• If you prefer having the entire log file stored in the Slurm job output files, you can use --logtostdout when submitting the jobs. This will result in extensive logging to your terminal window when submitting the jobs, but it will also make EasyBuild log to stdout when the installation is running in the job, and hence the log messages will be captured in the job output files.

The build directory of course also suffers from the problem of being no longer accessible if the installation fails, but there it is not so easy to find a solution. Building on a shared file system is not only much slower, but in particular on parallel file systems like GPFS/SpectrumScale, Lustre or BeeGFS building sometimes fails in strange ways. One thing you can consider if you cannot do the build on a login node (e.g., because the code is not suitable for cross-compiling or the configure system does tests that would fail on the login node), is to rety the installation in an interactive job, so you can inspect the build directory after the installation fails.

Lock files

EasyBuild creates locks to prevent that the same installation is started multiple times on different system to the same installation directory.

If an installation fails or gets interrupted, EasyBuild cleans up those locks automatically.

However, if a Slurm job that is using EasyBuild to install software gets cancelled (because it ran out of walltime, tried to consume too much memory, through an scancel command, etc.), EasyBuild will not get the chance to clean up the lock file.

If this occurs you will need to either clean up the lock file (which is located in the software/.locks subdirectory of installpath) manually, or re-submit the job with eb --job --ignore-locks.


As an example, we will let EasyBuild submit jobs to install AUGUSTUS with the foss/2020b toolchain.

This example does not work on LUMI

Note that this is an example using the FOSS common toolchain. For this reason it does not work on LUMI.


Before using --job, let's make sure that EasyBuild is properly configured:

# Load the EasyBuild-user module (central installations will not work at all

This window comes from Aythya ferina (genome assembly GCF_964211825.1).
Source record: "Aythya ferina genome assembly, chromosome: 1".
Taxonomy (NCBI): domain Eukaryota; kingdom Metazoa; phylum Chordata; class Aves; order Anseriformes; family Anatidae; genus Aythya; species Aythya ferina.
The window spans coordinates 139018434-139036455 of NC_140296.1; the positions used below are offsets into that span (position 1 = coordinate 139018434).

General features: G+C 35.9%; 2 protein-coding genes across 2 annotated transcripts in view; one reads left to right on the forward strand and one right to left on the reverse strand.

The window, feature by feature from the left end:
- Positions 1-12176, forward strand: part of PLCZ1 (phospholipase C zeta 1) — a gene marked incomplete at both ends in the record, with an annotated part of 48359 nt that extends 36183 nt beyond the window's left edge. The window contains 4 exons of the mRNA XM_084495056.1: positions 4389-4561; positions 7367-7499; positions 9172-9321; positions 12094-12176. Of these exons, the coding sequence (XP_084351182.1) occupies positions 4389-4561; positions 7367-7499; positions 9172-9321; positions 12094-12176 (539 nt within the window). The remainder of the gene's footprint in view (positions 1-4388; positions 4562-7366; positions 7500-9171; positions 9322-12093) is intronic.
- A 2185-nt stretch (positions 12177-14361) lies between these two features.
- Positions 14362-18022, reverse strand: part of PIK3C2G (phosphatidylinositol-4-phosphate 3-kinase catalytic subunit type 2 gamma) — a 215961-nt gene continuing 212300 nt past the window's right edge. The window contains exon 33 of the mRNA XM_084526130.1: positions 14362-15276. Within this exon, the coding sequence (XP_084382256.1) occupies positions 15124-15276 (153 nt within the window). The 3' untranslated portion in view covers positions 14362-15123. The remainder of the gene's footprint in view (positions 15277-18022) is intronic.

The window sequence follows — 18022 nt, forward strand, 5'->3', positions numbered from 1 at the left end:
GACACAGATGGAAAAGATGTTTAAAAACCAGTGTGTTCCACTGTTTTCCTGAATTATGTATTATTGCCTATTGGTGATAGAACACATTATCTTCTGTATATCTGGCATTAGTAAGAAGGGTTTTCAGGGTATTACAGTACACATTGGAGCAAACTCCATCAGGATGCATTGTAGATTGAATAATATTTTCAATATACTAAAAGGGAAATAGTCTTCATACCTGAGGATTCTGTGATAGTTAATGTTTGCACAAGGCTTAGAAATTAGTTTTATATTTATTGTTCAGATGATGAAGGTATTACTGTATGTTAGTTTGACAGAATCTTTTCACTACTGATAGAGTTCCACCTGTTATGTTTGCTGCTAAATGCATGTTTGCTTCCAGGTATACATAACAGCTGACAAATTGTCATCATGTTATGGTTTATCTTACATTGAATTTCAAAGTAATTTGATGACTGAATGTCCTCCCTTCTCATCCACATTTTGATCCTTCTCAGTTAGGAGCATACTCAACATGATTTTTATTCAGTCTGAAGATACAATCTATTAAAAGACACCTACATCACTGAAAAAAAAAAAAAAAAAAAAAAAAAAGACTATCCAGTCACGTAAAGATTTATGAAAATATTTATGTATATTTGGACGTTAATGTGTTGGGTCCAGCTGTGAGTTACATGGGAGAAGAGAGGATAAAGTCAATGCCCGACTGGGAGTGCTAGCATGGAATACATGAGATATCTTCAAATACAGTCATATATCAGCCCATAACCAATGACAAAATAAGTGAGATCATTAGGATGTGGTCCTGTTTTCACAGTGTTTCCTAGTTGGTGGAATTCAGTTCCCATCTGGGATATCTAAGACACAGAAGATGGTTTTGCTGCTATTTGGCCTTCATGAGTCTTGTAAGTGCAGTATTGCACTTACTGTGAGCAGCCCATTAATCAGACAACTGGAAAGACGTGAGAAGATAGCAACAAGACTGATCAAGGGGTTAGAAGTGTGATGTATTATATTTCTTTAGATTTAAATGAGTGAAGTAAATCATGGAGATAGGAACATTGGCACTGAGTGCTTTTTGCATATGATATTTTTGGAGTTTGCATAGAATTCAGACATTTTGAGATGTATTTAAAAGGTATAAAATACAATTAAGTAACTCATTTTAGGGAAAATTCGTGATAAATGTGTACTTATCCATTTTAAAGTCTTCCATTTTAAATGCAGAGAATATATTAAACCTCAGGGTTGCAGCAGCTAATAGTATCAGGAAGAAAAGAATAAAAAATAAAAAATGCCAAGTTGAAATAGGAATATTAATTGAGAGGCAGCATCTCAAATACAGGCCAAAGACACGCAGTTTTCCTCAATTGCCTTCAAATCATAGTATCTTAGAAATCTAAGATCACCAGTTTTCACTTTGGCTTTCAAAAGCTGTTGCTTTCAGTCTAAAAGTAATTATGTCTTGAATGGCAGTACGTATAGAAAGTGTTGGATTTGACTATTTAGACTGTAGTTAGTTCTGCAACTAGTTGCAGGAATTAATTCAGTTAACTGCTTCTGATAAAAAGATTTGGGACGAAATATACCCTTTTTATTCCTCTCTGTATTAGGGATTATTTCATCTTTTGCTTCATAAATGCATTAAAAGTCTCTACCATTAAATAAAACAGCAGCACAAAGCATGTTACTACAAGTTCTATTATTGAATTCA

# using job submission)
module load LUMI/21.12
module load partition/C
module load EasyBuild-user

# use /tmp for build directories and temporary directories as we have those
# on login and compute nodes.
export EASYBUILD_TMPDIR=/tmp/$USER/tmp

# use Slurm as job backend

We will also need to inform Slurm that jobs should be submitted into a particular account, and in a particular partition:

export SBATCH_PARTITION='small'

This will be picked up by the sbatch commands that EasyBuild will run to submit the software installation jobs.

Submitting jobs to install AUGUSTUS

Now we can let EasyBuild submit jobs for AUGUSTUS.

Let's first check what is still missing:

$ eb AUGUSTUS-3.4.0-foss-2020b.eb --missing
11 out of 61 required modules missing:

* HTSlib/1.11-GCC-10.2.0 (HTSlib-1.11-GCC-10.2.0.eb)
* lpsolve/ (lpsolve-
* Boost/1.74.0-GCC-10.2.0 (Boost-1.74.0-GCC-10.2.0.eb)
* GSL/2.6-GCC-10.2.0 (GSL-2.6-GCC-10.2.0.eb)
* SAMtools/1.11-GCC-10.2.0 (SAMtools-1.11-GCC-10.2.0.eb)
* BCFtools/1.11-GCC-10.2.0 (BCFtools-1.11-GCC-10.2.0.eb)
* METIS/5.1.0-GCCcore-10.2.0 (METIS-5.1.0-GCCcore-10.2.0.eb)
* BamTools/2.5.1-GCC-10.2.0 (BamTools-2.5.1-GCC-10.2.0.eb)
* MPFR/4.1.0-GCCcore-10.2.0 (MPFR-4.1.0-GCCcore-10.2.0.eb)
* SuiteSparse/5.8.1-foss-2020b-METIS-5.1.0 (SuiteSparse-5.8.1-foss-2020b-METIS-5.1.0.eb)
* AUGUSTUS/3.4.0-foss-2020b (AUGUSTUS-3.4.0-foss-2020b.eb)

Several dependencies are not installed yet, so we will need to use --robot to ensure that EasyBuild also submits jobs to install these first.